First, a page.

Linux is the name commonly used for quite a few things that are not actually Linux. We are also not talking about Lenox dishes or Lennox climate control. This fact is a key contributor to the difficulty we have in describing "Linux" to others. Linux is the most central part of quite a few operating system distributions. Each of these are made of many different parts.
Our user group, other groups like ours and distributions are often named after the one central part of the operating system called a kernel (wikipedia), the Linux Kernel (kernel.org) begun in 1991 by Linus Torvalds, then a Finnish student of the University of Helsinki. It has grown larger than he ever imagined at that time.
A kernel is the central part of the operating system. It can do very little alone. People want to use computer programs that do things. Hardware and operating systems are means to the end of getting things done. In our fast paced western world people seek out and buy "solutions" sometimes without knowing exactly what problem is solved.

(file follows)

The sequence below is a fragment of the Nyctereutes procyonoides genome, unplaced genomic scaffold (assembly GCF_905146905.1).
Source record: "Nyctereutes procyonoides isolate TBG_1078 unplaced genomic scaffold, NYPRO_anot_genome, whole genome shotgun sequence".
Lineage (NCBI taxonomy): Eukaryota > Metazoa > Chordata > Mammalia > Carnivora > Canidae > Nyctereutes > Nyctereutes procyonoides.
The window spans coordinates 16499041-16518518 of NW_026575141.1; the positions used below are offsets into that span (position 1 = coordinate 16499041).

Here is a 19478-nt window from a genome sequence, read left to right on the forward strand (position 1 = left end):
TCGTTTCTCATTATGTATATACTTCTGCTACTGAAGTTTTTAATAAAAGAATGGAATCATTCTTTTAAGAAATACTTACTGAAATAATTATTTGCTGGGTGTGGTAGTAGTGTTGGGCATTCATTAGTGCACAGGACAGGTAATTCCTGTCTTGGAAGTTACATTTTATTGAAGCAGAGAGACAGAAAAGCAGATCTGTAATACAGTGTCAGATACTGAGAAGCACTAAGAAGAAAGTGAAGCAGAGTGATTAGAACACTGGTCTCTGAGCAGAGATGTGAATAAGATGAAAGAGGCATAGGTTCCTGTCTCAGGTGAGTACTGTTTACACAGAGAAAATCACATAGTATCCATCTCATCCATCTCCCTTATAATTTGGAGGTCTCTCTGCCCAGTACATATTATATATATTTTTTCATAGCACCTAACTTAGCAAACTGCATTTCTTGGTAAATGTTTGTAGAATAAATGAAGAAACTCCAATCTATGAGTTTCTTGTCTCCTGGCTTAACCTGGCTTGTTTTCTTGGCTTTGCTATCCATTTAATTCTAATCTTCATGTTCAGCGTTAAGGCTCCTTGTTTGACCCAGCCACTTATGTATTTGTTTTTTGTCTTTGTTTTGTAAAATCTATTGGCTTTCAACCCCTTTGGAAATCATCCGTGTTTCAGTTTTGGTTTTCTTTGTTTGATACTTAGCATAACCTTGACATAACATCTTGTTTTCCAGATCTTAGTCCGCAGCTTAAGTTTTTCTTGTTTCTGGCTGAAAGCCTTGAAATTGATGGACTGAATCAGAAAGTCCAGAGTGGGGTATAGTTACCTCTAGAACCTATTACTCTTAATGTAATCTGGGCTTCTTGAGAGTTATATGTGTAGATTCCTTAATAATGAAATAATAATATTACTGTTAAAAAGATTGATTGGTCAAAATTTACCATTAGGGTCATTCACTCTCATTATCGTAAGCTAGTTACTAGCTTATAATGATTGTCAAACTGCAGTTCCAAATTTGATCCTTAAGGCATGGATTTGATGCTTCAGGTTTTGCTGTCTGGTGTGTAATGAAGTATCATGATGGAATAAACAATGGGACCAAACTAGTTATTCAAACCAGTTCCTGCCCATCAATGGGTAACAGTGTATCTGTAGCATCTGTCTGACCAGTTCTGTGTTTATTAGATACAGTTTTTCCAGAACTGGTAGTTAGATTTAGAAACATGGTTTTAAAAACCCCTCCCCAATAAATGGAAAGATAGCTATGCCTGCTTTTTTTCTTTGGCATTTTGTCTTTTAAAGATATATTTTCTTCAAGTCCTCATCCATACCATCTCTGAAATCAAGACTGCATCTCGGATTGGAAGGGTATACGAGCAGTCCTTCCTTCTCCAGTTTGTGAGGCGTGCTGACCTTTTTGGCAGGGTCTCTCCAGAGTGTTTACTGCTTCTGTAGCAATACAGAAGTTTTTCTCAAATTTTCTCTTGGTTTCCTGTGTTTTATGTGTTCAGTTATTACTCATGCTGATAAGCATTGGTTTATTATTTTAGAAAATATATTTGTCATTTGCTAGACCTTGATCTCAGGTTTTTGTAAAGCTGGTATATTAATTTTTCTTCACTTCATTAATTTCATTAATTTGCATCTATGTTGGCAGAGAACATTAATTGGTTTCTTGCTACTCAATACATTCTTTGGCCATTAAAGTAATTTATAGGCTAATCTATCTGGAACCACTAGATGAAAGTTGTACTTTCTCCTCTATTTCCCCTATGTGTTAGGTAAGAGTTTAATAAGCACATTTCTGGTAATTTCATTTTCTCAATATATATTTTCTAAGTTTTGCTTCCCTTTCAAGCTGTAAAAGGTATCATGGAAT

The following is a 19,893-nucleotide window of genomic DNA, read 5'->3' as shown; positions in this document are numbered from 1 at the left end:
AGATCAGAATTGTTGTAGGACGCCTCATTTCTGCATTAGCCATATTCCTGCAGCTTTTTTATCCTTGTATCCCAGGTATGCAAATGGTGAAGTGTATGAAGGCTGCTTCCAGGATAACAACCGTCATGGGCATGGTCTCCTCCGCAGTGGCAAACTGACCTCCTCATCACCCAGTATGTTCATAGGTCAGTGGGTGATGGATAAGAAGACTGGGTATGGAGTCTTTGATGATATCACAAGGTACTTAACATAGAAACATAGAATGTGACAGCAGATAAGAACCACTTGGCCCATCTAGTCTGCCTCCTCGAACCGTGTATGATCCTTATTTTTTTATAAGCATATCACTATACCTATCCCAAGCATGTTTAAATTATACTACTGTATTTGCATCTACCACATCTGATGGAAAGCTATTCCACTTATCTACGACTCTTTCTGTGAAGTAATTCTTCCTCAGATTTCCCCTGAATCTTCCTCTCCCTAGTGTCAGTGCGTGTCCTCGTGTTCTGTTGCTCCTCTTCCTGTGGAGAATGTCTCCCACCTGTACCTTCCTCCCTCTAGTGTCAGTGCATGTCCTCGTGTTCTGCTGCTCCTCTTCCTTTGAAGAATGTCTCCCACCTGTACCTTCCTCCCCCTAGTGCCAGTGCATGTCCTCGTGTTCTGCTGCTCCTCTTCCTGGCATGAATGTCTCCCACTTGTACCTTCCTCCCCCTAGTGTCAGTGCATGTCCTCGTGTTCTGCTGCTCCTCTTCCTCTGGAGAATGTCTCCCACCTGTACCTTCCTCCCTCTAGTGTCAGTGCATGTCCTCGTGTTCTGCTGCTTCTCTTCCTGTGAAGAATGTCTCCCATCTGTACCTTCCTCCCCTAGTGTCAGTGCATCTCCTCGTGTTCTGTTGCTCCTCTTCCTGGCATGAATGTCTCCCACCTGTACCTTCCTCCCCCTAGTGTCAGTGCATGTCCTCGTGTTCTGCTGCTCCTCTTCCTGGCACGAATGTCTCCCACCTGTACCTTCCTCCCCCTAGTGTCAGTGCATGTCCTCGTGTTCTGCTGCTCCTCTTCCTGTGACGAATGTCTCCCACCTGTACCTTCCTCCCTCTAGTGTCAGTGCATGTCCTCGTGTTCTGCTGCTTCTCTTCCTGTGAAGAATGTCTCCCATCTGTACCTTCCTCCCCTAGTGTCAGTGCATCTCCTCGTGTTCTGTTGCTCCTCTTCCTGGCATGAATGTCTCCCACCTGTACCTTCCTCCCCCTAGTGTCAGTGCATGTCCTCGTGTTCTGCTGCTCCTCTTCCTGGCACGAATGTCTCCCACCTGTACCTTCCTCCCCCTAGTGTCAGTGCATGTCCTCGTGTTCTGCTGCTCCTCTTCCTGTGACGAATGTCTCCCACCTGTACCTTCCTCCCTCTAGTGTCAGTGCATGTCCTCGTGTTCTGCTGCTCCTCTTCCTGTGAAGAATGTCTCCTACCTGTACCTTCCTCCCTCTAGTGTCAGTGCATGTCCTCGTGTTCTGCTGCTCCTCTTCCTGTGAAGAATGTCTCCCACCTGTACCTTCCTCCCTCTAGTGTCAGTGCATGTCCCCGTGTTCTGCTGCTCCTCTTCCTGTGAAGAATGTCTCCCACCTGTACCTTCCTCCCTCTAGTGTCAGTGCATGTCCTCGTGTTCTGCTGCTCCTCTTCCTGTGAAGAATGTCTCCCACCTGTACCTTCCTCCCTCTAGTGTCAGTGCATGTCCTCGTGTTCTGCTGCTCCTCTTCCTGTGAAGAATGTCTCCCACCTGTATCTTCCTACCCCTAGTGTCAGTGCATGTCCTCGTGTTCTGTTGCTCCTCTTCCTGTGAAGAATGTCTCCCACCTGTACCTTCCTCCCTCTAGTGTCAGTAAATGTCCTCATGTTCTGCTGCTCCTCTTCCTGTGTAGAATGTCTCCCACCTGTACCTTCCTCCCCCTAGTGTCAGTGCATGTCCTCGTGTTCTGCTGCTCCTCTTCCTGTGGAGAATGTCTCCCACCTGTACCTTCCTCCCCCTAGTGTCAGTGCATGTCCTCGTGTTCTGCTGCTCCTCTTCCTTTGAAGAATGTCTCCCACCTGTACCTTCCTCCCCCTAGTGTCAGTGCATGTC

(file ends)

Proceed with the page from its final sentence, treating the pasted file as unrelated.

Linux distributions offer people the kernel packaged with many other parts to offer a full operating system. Many of the most important parts are widely acknowledged to come from the Free Software Foundation’s GNU project.
Programs are written to perform their intended tasks or purpose. To do their tasks programs must make their requests for CPU, memory, files and network resources.
The parts of the kernel that work most closely with the hardware are called device drivers. These drivers allow the operating system to use all the hardware capabilities for things like keyboards, mice, video card, hard disk, USB, removable media, network (including Wi-Fi) and power monitoring.